We’ll break all that down in this post, but we’re not about scamming people or building fly-by-night burner stores. So if your drop shipping plan involves any of that, get on outta here.
If, instead, your goal is to build a long-lasting business that will grow over time and continue to support you into your old age (or at least until the world is destroyed by aliens or Instagram influencers or whatever), read on, friend.
What is Drop Shipping?
Drop shippers never actually hold inventory in stock. Instead, when they make a sale, they purchase the item sold from a third party and have it shipped directly to the customer’s address. They never actually touch the item themselves.
So the main difference between that and traditional sellers is that drop shippers don’t own any inventory. They simply purchase inventory as needed from other sellers.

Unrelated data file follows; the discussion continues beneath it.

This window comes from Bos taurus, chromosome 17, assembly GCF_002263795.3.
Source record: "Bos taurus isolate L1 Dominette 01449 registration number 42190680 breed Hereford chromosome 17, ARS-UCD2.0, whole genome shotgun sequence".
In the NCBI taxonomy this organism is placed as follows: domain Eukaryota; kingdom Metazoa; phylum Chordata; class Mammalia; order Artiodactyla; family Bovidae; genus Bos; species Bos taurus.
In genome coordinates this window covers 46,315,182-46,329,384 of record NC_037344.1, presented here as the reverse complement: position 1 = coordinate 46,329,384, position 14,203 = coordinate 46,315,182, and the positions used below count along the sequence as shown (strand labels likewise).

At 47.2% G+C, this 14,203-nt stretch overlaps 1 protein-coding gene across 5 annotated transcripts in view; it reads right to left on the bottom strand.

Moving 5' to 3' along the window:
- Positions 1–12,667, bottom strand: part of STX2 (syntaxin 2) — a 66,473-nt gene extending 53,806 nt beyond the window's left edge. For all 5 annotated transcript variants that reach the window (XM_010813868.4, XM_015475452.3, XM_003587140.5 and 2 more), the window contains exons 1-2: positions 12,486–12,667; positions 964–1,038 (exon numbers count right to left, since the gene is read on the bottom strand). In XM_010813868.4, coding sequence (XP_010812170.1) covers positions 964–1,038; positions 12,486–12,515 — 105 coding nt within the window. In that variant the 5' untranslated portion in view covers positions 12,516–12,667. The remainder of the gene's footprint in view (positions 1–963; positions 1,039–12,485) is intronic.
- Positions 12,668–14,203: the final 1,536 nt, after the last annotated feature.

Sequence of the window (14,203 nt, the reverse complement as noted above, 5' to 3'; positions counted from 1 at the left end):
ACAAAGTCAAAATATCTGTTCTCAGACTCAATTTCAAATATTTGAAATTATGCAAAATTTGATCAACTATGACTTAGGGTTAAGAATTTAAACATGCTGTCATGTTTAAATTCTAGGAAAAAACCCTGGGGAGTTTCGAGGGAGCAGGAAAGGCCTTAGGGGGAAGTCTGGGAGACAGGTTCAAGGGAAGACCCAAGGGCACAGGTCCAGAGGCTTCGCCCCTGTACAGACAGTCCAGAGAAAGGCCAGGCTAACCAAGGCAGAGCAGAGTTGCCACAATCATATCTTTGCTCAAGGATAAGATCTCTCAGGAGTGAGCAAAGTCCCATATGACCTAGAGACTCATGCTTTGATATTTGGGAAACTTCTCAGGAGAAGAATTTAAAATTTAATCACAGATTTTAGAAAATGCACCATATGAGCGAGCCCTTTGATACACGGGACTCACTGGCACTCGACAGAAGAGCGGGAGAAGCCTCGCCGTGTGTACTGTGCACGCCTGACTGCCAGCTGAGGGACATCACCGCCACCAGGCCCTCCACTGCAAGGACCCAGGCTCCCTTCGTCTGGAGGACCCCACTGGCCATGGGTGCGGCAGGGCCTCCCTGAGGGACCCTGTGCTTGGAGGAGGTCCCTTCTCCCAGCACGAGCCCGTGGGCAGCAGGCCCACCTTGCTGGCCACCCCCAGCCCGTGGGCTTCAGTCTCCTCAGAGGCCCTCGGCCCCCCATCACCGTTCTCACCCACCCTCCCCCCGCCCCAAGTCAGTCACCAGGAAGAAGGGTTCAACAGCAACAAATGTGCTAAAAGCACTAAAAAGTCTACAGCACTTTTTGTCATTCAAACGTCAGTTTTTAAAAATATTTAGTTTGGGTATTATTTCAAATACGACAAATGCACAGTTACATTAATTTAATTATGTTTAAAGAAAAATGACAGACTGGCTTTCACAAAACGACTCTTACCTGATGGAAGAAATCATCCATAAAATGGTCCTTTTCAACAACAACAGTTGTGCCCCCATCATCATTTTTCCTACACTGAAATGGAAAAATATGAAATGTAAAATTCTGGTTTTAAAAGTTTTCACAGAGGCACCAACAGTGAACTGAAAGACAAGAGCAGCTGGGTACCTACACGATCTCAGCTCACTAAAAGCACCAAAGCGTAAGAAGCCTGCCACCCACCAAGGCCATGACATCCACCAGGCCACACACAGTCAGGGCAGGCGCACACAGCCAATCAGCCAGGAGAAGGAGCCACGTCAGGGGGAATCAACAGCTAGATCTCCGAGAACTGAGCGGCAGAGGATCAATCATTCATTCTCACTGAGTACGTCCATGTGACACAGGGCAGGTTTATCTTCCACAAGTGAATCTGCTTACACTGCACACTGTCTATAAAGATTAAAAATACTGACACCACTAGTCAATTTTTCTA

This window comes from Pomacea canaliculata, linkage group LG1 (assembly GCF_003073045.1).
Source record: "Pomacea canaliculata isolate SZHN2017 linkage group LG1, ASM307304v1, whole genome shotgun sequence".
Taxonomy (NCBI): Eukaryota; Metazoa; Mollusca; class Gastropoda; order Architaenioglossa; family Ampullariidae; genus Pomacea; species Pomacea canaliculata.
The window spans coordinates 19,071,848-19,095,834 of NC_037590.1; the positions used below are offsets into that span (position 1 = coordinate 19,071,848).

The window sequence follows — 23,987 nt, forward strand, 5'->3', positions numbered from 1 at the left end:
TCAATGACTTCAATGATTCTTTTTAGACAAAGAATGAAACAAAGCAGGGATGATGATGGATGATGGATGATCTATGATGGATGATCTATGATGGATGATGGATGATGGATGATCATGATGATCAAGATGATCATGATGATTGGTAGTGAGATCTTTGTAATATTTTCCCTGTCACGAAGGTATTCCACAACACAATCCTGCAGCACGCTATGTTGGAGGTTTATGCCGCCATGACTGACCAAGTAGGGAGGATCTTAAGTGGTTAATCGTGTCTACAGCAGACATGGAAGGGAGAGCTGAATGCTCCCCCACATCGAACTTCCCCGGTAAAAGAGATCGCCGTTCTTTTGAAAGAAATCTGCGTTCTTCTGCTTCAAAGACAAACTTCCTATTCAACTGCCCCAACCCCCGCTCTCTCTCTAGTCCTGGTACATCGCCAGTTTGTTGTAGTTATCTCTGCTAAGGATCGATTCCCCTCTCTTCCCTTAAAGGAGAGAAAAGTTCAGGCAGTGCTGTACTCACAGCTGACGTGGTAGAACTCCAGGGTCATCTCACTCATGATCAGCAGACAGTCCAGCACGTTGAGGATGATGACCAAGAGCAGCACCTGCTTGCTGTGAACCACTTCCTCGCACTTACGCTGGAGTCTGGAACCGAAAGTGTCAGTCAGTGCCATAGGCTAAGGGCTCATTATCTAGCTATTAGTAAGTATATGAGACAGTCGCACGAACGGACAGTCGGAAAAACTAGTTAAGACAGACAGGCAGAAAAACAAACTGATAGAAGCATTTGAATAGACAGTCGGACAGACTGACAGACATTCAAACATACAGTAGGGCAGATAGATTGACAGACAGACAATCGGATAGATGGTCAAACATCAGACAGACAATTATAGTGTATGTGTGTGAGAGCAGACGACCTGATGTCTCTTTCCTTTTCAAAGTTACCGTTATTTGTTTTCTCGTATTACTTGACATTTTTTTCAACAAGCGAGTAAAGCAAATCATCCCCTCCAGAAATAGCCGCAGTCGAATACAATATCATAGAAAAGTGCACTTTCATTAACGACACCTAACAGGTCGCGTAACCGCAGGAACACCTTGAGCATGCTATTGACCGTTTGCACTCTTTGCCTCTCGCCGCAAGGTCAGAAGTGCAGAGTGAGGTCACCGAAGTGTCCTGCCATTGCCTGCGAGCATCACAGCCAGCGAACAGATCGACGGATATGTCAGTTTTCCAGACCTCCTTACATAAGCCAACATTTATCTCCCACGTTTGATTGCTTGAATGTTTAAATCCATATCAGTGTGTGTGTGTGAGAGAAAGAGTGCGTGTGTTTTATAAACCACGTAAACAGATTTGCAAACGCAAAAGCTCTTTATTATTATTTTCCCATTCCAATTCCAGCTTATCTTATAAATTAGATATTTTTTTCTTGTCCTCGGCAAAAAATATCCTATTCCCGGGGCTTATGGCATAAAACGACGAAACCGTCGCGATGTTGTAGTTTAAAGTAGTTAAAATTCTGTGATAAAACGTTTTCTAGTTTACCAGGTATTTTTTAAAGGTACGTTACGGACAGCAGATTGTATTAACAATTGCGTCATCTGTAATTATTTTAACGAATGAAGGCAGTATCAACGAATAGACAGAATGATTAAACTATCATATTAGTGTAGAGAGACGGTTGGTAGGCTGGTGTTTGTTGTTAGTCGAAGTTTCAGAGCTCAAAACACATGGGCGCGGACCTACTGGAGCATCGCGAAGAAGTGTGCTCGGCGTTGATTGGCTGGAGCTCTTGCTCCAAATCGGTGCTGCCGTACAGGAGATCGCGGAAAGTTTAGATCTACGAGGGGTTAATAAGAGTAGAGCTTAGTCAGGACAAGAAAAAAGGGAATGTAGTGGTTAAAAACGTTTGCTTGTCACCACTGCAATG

Sounds awesome, right? It totally is. As long as you follow Amazon’s rules and keep everything on the up and up.
What is “White Hat” Drop Shipping?
If you have a supplier that’s willing to ship items for you while following the guidelines of the platforms you sell on, that’s totally cool. They could be a manufacturer, a wholesaler, or even another retail seller who just wants to get more sales.
It’s also okay to buy a product for $10 on another public, easy to find online store and sell it on your online store for $40. Sucks for the buyer, but it’s not your fault that they chose not to find a better deal.
What is “Black Hat” Drop Shipping?
Using the same example, if you sell that product for $40, but the packing slip comes from the other store and shows the actual price as $10, that’s not cool. You’ll leave a bad taste in your buyer’s mouth, and likely won’t get any repeat business from them. Plus, you’ll be violating Amazon’s terms of service. No bueno.
Some dummies use their Amazon prime account (buyer’s account) to drop ship. They simply enter the buyer’s address as the shipping address when they place the order on Amazon. But again, that’s against Amazon’s terms of service and a great way to get your account banned.